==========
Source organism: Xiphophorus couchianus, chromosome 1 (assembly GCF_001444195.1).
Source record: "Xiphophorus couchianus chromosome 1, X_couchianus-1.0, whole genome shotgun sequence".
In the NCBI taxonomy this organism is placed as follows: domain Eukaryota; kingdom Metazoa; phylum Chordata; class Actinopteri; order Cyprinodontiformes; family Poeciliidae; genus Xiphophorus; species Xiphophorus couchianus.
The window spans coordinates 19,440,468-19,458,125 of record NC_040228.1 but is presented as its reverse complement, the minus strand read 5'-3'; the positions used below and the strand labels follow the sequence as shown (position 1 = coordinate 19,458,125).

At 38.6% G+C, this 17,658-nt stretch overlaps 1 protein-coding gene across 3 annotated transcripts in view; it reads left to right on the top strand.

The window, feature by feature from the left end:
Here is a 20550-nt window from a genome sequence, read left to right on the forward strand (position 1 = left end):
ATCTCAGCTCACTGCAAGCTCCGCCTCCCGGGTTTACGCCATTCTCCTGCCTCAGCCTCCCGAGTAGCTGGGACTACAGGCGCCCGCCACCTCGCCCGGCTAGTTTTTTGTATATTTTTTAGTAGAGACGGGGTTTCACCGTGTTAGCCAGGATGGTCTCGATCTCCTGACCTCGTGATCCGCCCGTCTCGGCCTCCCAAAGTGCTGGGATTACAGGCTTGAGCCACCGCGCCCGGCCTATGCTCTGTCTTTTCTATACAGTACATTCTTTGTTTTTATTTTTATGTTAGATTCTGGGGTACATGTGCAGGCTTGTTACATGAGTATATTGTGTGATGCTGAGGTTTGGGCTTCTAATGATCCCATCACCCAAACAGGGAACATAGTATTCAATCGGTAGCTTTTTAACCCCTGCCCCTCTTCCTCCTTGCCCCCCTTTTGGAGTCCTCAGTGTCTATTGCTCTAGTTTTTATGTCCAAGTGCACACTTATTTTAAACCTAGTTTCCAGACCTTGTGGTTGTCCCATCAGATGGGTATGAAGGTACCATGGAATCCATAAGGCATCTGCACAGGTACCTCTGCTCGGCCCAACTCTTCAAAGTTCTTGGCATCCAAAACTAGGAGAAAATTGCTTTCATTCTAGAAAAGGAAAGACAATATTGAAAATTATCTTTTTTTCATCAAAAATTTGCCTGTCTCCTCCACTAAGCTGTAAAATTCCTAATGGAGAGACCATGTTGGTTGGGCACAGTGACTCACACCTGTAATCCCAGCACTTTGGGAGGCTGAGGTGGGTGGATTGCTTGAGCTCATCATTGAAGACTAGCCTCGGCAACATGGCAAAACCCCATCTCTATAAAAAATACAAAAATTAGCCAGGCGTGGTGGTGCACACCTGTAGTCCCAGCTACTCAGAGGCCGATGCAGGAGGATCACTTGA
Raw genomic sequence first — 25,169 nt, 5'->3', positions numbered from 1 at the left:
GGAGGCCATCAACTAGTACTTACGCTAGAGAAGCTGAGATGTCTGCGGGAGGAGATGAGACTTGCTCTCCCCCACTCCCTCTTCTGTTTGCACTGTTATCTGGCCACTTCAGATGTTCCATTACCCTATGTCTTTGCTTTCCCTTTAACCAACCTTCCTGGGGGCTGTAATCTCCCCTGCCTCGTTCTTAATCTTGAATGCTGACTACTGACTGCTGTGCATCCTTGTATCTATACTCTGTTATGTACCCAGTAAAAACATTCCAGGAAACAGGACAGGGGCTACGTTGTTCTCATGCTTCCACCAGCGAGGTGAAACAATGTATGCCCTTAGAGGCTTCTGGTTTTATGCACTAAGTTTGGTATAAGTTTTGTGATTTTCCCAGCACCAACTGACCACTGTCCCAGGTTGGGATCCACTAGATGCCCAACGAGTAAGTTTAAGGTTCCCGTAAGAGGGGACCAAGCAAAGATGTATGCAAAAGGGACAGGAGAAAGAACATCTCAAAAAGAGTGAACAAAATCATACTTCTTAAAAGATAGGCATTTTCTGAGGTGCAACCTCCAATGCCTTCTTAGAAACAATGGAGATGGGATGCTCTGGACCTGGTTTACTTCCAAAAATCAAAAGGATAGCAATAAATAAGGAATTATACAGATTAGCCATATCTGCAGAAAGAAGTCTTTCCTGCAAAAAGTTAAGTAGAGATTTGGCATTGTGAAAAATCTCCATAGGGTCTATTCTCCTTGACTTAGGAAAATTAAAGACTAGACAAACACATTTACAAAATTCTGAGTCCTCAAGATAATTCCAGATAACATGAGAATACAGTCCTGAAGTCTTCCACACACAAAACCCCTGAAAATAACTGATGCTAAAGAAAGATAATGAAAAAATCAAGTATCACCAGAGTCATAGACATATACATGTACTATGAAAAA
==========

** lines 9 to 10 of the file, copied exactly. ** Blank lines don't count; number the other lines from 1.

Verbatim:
Raw genomic sequence first — 25,169 nt, 5'->3', positions numbered from 1 at the left:
GGAGGCCATCAACTAGTACTTACGCTAGAGAAGCTGAGATGTCTGCGGGAGGAGATGAGACTTGCTCTCCCCCACTCCCTCTTCTGTTTGCACTGTTATCTGGCCACTTCAGATGTTCCATTACCCTATGTCTTTGCTTTCCCTTTAACCAACCTTCCTGGGGGCTGTAATCTCCCCTGCCTCGTTCTTAATCTTGAATGCTGACTACTGACTGCTGTGCATCCTTGTATCTATACTCTGTTATGTACCCAGTAAAAACATTCCAGGAAACAGGACAGGGGCTACGTTGTTCTCATGCTTCCACCAGCGAGGTGAAACAATGTATGCCCTTAGAGGCTTCTGGTTTTATGCACTAAGTTTGGTATAAGTTTTGTGATTTTCCCAGCACCAACTGACCACTGTCCCAGGTTGGGATCCACTAGATGCCCAACGAGTAAGTTTAAGGTTCCCGTAAGAGGGGACCAAGCAAAGATGTATGCAAAAGGGACAGGAGAAAGAACATCTCAAAAAGAGTGAACAAAATCATACTTCTTAAAAGATAGGCATTTTCTGAGGTGCAACCTCCAATGCCTTCTTAGAAACAATGGAGATGGGATGCTCTGGACCTGGTTTACTTCCAAAAATCAAAAGGATAGCAATAAATAAGGAATTATACAGATTAGCCATATCTGCAGAAAGAAGTCTTTCCTGCAAAAAGTTAAGTAGAGATTTGGCATTGTGAAAAATCTCCATAGGGTCTATTCTCCTTGACTTAGGAAAATTAAAGACTAGACAAACACATTTACAAAATTCTGAGTCCTCAAGATAATTCCAGATAACATGAGAATACAGTCCTGAAGTCTTCCACACACAAAACCCCTGAAAATAACTGATGCTAAAGAAAGATAATGAAAAAATCAAGTATCACCAGAGTCATAGACATATACATGTACTATGAAAAA